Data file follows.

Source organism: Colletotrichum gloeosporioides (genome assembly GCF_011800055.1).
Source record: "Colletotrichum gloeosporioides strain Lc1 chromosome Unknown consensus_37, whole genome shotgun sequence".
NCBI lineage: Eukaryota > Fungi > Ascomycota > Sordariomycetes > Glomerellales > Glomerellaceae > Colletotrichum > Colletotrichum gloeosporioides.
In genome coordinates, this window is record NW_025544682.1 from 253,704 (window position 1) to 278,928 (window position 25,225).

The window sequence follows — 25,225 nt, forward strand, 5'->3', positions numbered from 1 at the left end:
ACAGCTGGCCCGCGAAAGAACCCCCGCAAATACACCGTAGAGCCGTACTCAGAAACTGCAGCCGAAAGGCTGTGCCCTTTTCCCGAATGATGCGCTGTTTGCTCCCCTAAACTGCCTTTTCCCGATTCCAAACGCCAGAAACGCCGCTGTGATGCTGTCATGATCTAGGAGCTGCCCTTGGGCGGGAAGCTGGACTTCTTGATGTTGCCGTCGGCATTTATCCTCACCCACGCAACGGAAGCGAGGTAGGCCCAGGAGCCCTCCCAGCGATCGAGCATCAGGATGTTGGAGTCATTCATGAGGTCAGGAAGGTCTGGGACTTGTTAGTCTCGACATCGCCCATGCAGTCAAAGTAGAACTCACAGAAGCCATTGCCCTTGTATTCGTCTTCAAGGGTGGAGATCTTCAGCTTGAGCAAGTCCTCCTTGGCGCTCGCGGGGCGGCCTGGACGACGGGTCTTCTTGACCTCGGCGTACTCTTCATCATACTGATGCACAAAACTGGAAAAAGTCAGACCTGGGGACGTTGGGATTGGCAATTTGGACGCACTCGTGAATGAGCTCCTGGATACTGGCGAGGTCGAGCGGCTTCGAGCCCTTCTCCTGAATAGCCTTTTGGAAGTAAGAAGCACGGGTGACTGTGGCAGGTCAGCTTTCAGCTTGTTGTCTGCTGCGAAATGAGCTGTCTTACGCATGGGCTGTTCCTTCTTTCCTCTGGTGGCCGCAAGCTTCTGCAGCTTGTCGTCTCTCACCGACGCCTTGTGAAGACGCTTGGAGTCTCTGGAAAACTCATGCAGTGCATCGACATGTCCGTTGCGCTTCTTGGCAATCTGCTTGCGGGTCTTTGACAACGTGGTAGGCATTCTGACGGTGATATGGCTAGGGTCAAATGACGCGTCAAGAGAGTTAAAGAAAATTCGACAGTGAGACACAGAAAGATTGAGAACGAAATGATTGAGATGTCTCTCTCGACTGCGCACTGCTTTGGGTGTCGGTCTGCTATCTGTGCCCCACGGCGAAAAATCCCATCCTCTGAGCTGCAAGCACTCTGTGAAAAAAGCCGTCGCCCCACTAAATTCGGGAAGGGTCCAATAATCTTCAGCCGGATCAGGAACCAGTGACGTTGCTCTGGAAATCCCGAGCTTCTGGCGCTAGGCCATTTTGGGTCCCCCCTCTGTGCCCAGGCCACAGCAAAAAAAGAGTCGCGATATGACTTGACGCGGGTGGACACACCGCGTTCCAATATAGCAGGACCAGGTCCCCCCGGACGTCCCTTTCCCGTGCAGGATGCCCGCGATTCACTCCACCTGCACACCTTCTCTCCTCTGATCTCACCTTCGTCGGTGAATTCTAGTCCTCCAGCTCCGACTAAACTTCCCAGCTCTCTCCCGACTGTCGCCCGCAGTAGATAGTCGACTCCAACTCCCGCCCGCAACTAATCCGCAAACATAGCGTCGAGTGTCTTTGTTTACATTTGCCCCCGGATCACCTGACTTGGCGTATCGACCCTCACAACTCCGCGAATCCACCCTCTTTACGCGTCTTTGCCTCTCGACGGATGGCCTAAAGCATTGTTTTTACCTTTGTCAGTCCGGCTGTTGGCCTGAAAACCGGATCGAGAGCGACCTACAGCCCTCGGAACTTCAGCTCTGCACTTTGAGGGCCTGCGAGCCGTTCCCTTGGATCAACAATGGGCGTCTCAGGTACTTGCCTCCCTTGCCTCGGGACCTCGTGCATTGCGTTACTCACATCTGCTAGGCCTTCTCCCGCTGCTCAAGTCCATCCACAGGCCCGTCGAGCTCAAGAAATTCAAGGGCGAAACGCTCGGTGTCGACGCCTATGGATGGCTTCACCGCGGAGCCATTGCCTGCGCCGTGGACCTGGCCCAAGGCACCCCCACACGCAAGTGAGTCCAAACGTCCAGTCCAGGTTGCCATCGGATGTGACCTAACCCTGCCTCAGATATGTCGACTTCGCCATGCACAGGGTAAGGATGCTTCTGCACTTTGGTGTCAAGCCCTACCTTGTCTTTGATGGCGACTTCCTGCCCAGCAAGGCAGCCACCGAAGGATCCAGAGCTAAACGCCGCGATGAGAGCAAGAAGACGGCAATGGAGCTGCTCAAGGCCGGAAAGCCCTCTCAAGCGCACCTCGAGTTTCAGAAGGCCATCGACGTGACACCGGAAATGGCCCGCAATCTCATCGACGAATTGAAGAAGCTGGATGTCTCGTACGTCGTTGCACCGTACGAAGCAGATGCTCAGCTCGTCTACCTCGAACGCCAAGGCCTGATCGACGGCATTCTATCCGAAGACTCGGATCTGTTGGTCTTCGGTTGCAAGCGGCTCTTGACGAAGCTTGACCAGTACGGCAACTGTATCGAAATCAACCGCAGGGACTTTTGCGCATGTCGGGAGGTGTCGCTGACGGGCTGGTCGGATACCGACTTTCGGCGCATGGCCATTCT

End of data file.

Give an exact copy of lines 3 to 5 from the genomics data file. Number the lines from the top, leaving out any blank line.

NCBI lineage: Eukaryota > Fungi > Ascomycota > Sordariomycetes > Glomerellales > Glomerellaceae > Colletotrichum > Colletotrichum gloeosporioides.
In genome coordinates, this window is record NW_025544682.1 from 253,704 (window position 1) to 278,928 (window position 25,225).

The window sequence follows — 25,225 nt, forward strand, 5'->3', positions numbered from 1 at the left end: